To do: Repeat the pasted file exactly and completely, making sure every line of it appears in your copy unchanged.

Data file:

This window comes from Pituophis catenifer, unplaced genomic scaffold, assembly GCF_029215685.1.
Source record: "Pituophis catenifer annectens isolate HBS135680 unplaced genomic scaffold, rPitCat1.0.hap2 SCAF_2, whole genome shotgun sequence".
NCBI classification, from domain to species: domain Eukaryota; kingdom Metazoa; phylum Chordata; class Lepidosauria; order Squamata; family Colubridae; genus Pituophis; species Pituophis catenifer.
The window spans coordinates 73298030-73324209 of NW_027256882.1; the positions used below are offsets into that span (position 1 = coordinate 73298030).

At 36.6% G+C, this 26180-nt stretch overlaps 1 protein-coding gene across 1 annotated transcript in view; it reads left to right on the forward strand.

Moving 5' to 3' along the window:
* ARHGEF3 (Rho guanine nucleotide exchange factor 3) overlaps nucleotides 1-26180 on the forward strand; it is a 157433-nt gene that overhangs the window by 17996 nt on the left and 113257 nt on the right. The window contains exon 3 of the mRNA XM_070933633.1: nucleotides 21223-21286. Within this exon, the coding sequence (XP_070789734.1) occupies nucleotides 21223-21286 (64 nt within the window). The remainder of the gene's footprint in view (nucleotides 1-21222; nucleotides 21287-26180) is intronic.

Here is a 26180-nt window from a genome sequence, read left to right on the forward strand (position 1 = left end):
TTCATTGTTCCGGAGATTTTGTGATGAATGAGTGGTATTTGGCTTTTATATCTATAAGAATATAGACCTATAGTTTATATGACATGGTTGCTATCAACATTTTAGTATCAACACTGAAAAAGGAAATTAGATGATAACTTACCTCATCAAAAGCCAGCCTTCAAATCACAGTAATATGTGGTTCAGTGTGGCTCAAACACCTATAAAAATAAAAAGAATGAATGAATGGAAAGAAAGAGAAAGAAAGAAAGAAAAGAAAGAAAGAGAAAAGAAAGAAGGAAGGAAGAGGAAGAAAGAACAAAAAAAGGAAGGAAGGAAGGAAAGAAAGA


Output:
This window comes from Pituophis catenifer, unplaced genomic scaffold, assembly GCF_029215685.1.
Source record: "Pituophis catenifer annectens isolate HBS135680 unplaced genomic scaffold, rPitCat1.0.hap2 SCAF_2, whole genome shotgun sequence".
NCBI classification, from domain to species: domain Eukaryota; kingdom Metazoa; phylum Chordata; class Lepidosauria; order Squamata; family Colubridae; genus Pituophis; species Pituophis catenifer.
The window spans coordinates 73298030-73324209 of NW_027256882.1; the positions used below are offsets into that span (position 1 = coordinate 73298030).

At 36.6% G+C, this 26180-nt stretch overlaps 1 protein-coding gene across 1 annotated transcript in view; it reads left to right on the forward strand.

Moving 5' to 3' along the window:
* ARHGEF3 (Rho guanine nucleotide exchange factor 3) overlaps nucleotides 1-26180 on the forward strand; it is a 157433-nt gene that overhangs the window by 17996 nt on the left and 113257 nt on the right. The window contains exon 3 of the mRNA XM_070933633.1: nucleotides 21223-21286. Within this exon, the coding sequence (XP_070789734.1) occupies nucleotides 21223-21286 (64 nt within the window). The remainder of the gene's footprint in view (nucleotides 1-21222; nucleotides 21287-26180) is intronic.

Here is a 26180-nt window from a genome sequence, read left to right on the forward strand (position 1 = left end):
TTCATTGTTCCGGAGATTTTGTGATGAATGAGTGGTATTTGGCTTTTATATCTATAAGAATATAGACCTATAGTTTATATGACATGGTTGCTATCAACATTTTAGTATCAACACTGAAAAAGGAAATTAGATGATAACTTACCTCATCAAAAGCCAGCCTTCAAATCACAGTAATATGTGGTTCAGTGTGGCTCAAACACCTATAAAAATAAAAAGAATGAATGAATGGAAAGAAAGAGAAAGAAAGAAAGAAAAGAAAGAAAGAGAAAAGAAAGAAGGAAGGAAGAGGAAGAAAGAACAAAAAAAGGAAGGAAGGAAGGAAAGAAAGA